About 370 Woman’s Missionary Union (WMU) members, leaders and supporters celebrated outgoing National WMU President Debby Akerman, heard from missionaries and even had the chance to kiss a llama during the first day of the WMU Missions Celebration and Annual Meeting, June 14-15.
The celebration was held at First Baptist Church of Grove City, prior to the annual meeting of the Southern Baptist Convention, June 16-17, in Columbus, Ohio.
In her opening address, Akerman welcomed attendees and spoke of the year’s theme, “All for You,” based on Mark 8:34.
“This call of Jesus is an all-or-nothing call; it is a lay-it-all-on-the-line call, a call to surrender, to sacrifice and to serve,” Akerman said.
‘Both feet in’
Wanda Lee, executive director of national WMU, said the missionaries “are the primary reason we are here. We are here to know more about their work and how we may partner with our missionaries around the world as they share the gospel.”
Photo by Matt Miller
Acteen Victoria Hernandez presents Debby Akerman, president of the Woman’s Missionary Union for the past five years, a gift for her service to the WMU during a session June 15 of the WMU annual meeting and Mission Celebration at First Baptist Church Grove City, Ohio. Akerman will step down as president after this year.
Marion G. “Bud” Fray, retired International Mission Board missionary, served in Zimbabwe and South Africa for 28 years. He – along with former missionary and author Kim Davis – wrote the WMU emphasis book for the year, Both Feet In: A Journey to Surrender, Sacrifice, and Service.
“When you ask if there are missions heroes we can look up to today and learn from, Dr. Bud Fray and his wife Jane rise to the top,” Lee said.
Fray shared a story from his time in Zimbabwe when he met a man named Mandebvu. Through the death of Mandebvu’s brother, Fray was able to minister to him and present the gospel. Mandebvu came to know the Lord.
About a year later, Fray had started a new church. Mandebvu and his family hiked three miles to church even amid torrential rains, crossing swelling rivers. Fray told Mandebvu that he did not have to bring his family across the river during the rains. It was too deep, Fray insisted.
“My pastor, my teacher, there is no such thing as too deep or too far,” Mandebvu told him. “When I came to Jesus, I came both feet in. No questions asked, no water too deep, no too far to church.”
Fray said, “His love for Jesus was as pure as freshly-driven snow … What an idiom of commitment that I am ‘all His.’”
Five faithful years
Lee then recognized Akerman for her commitment to the Lord, and celebrated Akerman’s five years as national WMU president. Her term ends at the conclusion of this year’s meeting. The new president will be announced June 15.
Photo by Matt Miller
Anna Mary Byrdwell of Kentucky pets one of the Good News Llamas at the Woman’s Missionary Union annual meeting and Missions Celebration at the First Baptist Church in Grove City, Ohio.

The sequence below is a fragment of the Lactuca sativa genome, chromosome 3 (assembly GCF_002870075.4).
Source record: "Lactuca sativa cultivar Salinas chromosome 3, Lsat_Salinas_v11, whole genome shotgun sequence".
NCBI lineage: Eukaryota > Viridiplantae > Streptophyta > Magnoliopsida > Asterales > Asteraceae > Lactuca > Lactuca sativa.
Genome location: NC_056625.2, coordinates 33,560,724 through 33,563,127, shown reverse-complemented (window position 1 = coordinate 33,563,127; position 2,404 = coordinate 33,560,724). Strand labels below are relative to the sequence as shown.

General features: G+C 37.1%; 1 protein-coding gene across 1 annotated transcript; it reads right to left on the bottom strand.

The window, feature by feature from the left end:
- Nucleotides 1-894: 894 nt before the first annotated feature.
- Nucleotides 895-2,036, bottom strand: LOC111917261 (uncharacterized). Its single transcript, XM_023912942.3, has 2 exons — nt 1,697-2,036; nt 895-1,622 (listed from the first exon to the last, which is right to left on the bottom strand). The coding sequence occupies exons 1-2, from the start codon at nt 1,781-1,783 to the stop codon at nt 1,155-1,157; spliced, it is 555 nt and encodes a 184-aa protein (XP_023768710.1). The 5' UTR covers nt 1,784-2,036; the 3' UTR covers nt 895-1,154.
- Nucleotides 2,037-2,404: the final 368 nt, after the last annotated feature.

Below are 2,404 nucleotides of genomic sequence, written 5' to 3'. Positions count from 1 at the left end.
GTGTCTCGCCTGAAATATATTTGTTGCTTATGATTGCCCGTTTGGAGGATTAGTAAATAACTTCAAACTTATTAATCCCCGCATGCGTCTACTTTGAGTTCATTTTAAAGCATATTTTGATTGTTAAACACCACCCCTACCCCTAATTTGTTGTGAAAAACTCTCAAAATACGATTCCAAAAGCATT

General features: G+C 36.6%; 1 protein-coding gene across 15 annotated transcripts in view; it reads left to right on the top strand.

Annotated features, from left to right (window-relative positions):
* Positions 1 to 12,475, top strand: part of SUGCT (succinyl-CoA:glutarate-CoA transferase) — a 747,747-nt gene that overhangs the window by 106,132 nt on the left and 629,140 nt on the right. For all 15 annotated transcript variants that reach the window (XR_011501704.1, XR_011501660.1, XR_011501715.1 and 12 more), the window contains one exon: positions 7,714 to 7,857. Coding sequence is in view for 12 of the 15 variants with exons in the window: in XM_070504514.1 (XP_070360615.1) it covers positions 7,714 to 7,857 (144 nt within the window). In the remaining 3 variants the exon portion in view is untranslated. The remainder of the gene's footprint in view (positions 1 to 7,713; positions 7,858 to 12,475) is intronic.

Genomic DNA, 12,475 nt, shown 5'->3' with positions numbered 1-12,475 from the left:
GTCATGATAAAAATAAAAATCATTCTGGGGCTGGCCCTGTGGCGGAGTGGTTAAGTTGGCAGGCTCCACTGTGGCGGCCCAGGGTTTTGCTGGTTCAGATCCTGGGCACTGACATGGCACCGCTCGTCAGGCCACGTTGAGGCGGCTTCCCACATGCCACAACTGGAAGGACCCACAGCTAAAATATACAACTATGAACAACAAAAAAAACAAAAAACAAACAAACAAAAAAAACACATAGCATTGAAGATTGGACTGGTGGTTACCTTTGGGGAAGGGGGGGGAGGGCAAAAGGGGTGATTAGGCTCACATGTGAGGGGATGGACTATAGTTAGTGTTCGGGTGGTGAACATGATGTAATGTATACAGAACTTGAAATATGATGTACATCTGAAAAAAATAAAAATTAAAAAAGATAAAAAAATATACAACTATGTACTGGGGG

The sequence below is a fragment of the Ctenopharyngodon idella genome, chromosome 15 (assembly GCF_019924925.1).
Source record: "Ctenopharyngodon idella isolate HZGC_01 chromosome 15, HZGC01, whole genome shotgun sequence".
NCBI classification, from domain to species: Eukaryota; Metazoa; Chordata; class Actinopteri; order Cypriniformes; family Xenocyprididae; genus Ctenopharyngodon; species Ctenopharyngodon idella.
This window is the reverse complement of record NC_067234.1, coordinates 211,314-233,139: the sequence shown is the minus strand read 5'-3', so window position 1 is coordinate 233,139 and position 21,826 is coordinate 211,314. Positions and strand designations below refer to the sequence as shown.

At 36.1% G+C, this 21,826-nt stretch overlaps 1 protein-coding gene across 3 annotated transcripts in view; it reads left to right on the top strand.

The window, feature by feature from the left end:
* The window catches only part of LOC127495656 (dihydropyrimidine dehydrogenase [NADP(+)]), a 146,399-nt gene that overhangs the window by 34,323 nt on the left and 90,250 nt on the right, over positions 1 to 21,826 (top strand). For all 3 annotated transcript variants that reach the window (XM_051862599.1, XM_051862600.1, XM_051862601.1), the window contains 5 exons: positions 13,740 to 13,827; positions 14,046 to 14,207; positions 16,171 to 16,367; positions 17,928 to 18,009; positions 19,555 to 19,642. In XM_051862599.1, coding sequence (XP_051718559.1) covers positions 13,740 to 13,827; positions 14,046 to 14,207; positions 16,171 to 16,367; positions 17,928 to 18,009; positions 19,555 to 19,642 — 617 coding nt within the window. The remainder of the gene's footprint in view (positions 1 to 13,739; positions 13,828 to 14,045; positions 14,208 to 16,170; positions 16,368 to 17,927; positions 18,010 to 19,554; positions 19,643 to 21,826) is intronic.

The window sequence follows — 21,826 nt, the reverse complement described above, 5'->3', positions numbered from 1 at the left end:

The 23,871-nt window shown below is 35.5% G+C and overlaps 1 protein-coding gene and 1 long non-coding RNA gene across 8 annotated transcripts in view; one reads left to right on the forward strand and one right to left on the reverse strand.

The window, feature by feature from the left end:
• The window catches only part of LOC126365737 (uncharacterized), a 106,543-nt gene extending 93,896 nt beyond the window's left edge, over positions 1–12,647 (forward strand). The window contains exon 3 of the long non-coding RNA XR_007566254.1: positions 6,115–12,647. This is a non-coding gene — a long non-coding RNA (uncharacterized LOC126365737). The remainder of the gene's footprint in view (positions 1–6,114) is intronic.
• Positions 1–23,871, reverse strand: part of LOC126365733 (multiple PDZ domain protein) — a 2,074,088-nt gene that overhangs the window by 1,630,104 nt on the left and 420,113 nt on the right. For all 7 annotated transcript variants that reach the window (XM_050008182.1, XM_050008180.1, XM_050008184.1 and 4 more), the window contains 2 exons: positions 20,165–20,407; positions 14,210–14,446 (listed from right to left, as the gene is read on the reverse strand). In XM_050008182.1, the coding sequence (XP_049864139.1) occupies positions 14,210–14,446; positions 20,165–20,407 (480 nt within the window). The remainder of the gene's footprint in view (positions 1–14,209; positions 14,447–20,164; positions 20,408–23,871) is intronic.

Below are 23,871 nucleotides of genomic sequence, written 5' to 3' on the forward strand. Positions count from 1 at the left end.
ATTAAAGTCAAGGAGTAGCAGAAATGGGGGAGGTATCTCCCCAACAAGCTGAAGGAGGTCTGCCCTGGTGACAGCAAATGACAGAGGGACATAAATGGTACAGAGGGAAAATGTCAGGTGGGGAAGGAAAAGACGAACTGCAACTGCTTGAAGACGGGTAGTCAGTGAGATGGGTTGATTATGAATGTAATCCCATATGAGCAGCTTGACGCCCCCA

“She’s been an articulate speaker of biblical truths, a staunch supporter of all things missions through WMU, and I think one of Debby’s greatest contributions may lie in her ability to build relationships with people across all venues of life,” Lee said. “She’s represented us well with spiritual wisdom and insight that only touches the surface of her own personal walk with the Lord.”
Lee presented Akerman a gift to help her remember the hard work and hours spent in writing her stories and sharing her biblical understanding: framed covers of her two books, Hold On and Secrets to Surrender.
After the afternoon session, attendees were invited to meet and greet Akerman and her family – her husband, daughter, sister and brother – at a reception in her honor.
During this interactive option time, Fray also signed copies of his book. Outside the church, The Good News Llamas ministry of southern Ohio had two llamas available to visit and to “kiss” (hold a cookie in one’s mouth for the llama to take). The ministry shares the gospel through their llama farm and taking the animals to events.
All on mission
During the evening session, Terry Dorsett, executive director of the Baptist Convention of New England, shared stories about wholehearted surrender. Previously, Dorsett and his wife Kay served as North American Mission Board (NAMB) church planting missionaries in Vermont.
It was there Dorsett met his greatest challenge – driving one winter day, his family was hit head-on by a drunk driver. His son was badly injured. Although after months his family healed physically, Dorsett could not forgive the driver, Barbara. “Even missionaries can get angry and bitter,” he said.
But the Lord began to deal with his lack of forgiveness. Dorsett committed to forgive and share God’s love with her. When released from prison, Barbara asked Dorsett to tell her more about Jesus. She repented of her sins and gave her life to Jesus.
Although Dorsett no longer works for NAMB, “that does not mean that my wife and I have stopped being missionaries. You see, our missionary calling came from God, and it remains…. We’re all supposed to be on mission as missionaries regardless of how we get our paycheck.”
In other news:
Three of the six National Acteens Panelists shared testimonies of how God impacted their lives through Acteens: Haley Harrison of Charlotte, N.C.; Hydiatu Konneh of Louisville, Ky.; and Ashley Johns of Katy, Texas. Each panelist received a $1,000 scholarship from the WMU Foundation.
Arlene Miller of Crofton, Ky., received the 2015 Dellanna West O’Brien Leadership Award.
WMU celebrated the 20th anniversary of the WMU Foundation. Lee presented the foundation president David George two gifts: a plaque of appreciation and a check for $2,020. The arrangement of the numbers is significant, Lee said – the first 20 for the vision set before WMU 20 years ago, and the second 20 for the vision George is casting for the future.
(EDITOR’S NOTE – Laura Fielding is an IMB writer.)